NPR : News

Coronation Chicken: A Lowly Sandwich Filling With A Royal Pedigree

If you want to eat like a queen, maybe it's time to break out the cold chicken, curry and cream sauce.

Queen Elizabeth II celebrated the 60th anniversary of her coronation in a ceremony Tuesday at Westminster Cathedral. But the event also marks the anniversary of a dish as resilient as the British monarch herself: Coronation Chicken.

The recipe was invented as a solution to a conundrum of royal proportions: What to make – in advance – to serve 350 foreign dignitaries attending a banquet following the queen's coronation on June 2, 1953? Oh, and did we mention that Britain was still living under post-war food rations that made many ingredients hard to come by?

"Chicken may be cheap now, but it wasn't then," notes British food historian Gerard Baker. "It was a relative luxury." The use of herbs and spices, says Baker, was also a decadent move at the time, when "few food imports were coming through."

Coronation Chicken, Baker suggests, was the culinary equivalent of the famous British stiff upper lip: "The choice of chicken says, 'We're managing OK now, thank you very much.' "

With its combination of cold meat and a creamy sauce, the dish is rooted in late-medieval cooking. And its mild curry flavors, Baker says, would have been familiar to the monarchy, given the large Indian presence at the Royal Court.

Easy to make at home, The Little Dish That Could soon became one of the most popular dishes of 1950s Britain, writes cultural historian Joe Moran. But in the ensuing decades, the royal treat — now a staple of delis and supermarkets — has lost its sheen of glamour, as the U.K.'s Guardian noted back in 2011.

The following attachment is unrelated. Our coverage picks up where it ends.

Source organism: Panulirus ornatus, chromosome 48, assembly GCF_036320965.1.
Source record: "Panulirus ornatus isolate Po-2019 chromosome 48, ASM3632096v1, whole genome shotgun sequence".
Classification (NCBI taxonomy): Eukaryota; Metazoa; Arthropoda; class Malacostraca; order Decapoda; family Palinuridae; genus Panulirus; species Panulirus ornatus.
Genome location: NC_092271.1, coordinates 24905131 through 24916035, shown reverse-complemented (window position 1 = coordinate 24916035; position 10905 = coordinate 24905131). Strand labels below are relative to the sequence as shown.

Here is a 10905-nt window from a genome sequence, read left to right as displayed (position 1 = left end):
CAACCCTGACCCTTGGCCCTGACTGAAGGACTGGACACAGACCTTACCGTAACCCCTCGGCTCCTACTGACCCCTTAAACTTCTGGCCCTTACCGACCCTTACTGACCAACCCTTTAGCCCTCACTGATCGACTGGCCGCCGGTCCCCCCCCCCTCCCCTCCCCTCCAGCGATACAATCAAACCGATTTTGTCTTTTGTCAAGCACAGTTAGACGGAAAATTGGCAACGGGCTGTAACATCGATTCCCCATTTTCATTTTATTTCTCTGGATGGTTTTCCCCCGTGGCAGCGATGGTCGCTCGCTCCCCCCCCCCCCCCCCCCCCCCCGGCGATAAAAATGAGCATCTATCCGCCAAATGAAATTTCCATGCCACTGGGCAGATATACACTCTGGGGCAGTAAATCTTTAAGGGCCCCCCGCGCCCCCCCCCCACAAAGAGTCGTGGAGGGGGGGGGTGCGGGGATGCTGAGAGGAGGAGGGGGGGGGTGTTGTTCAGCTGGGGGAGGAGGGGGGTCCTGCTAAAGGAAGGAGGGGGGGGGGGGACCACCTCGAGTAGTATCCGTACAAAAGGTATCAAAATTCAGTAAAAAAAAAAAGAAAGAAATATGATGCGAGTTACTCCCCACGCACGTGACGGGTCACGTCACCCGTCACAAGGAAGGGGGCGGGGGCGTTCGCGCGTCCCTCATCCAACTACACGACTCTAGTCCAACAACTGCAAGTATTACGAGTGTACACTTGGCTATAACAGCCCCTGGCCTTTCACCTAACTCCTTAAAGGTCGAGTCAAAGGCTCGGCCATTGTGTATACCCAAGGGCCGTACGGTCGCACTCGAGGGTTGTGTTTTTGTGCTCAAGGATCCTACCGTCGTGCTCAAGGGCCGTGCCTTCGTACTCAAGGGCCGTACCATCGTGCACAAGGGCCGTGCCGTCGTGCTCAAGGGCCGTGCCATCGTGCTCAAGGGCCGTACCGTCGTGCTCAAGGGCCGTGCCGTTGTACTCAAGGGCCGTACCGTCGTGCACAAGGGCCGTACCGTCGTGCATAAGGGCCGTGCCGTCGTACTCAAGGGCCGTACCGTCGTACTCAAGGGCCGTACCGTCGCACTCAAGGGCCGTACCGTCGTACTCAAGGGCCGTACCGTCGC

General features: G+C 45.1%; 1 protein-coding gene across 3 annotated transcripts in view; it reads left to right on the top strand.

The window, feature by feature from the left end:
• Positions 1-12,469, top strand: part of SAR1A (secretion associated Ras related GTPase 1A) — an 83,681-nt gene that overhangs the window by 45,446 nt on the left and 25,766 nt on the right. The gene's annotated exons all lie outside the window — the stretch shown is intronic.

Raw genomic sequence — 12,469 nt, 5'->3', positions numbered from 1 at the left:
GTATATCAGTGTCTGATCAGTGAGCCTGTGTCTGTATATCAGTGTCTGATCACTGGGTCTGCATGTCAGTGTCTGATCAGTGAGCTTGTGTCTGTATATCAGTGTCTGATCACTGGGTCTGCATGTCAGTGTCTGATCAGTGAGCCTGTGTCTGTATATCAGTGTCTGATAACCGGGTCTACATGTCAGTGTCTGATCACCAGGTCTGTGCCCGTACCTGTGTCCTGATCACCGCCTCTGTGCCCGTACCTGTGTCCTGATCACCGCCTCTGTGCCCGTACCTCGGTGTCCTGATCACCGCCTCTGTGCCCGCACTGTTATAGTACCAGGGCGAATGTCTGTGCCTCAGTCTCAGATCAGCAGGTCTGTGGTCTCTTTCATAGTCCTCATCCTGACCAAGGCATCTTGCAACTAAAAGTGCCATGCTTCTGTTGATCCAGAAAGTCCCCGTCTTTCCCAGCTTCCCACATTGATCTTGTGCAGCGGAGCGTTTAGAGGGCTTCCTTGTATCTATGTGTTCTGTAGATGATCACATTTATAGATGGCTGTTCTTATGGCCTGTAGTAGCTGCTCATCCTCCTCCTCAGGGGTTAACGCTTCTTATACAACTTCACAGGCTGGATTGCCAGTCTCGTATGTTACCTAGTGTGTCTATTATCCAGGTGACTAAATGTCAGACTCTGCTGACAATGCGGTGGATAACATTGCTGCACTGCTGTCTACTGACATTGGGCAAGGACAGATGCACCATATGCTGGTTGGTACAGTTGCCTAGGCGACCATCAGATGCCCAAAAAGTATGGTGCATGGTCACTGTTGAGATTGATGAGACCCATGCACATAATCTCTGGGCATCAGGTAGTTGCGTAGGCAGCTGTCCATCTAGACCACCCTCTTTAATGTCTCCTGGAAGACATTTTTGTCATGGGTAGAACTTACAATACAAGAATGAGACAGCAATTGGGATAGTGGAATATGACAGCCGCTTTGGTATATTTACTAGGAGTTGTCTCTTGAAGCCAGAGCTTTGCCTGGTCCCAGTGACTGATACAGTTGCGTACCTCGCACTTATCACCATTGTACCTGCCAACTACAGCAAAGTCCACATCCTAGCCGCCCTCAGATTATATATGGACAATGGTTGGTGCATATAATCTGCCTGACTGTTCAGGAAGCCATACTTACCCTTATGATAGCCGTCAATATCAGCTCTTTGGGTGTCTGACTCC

"How the mighty have fallen. From royal favourite to sadly soggy sandwich-filling in a single reign, coronation chicken has experienced a decline in fortunes that would give even Fergie's accountant cause for concern."

But while the dish may strike some as decidedly retro these days, Her Majesty remains a fan, says Darren McGrady, who spent 11 years cooking for the queen.

Finger sandwiches filled with Coronation Chicken are a staple of afternoon tea at Buckingham Palace, he tells The Salt. " And at Balmoral Castle, where she spends the summer," McGrady says, "Coronation Chicken features heavily."

Given the dish's "peculiar" mix of sweet and savory, historian Baker says, "it's amazing how it's survived."

True, the recipe has been made more sweet over time. But Baker attributes its longevity to it being "not at all avant garde, not offensive. It's very middle of the road."

Perhaps not unlike the queen herself.

Want to take a stab at this queenly meal? Here's a recipe from BBC Food.

Copyright 2013 NPR. To see more, visit


'Not Without My Daughter' Subject Grows Up, Tells Her Own Story

"Not Without My Daughter" told the story of an American mother and daughter fleeing Iran. Now that young girl is telling her own story in her memoir, "My Name is Mahtob."

Internet Food Culture Gives Rise To New 'Eatymology'

Internet food culture has brought us new words for nearly every gastronomical condition. The author of "Eatymology," parodist Josh Friedland, discusses "brogurt" with NPR's Rachel Martin.

Proposed Climate Change Rules At Odds With U.S. Opponents

President Obama says the U.S. must lead the charge to reduce burning of fossil fuels. But American lawmakers are divided on limiting carbon emissions and opponents say they'll challenge any new rules.

What Is Li-Fi And When Will You Use It To Download Everything Faster?

Li-Fi is a lot like Wi-Fi, but it uses light to transmit data. NPR's Scott Simon speaks to the man who invented the faster alternative: Harald Haas.

Leave a Comment

Help keep the conversation civil. Please refer to our Terms of Use and Code of Conduct before posting your comments.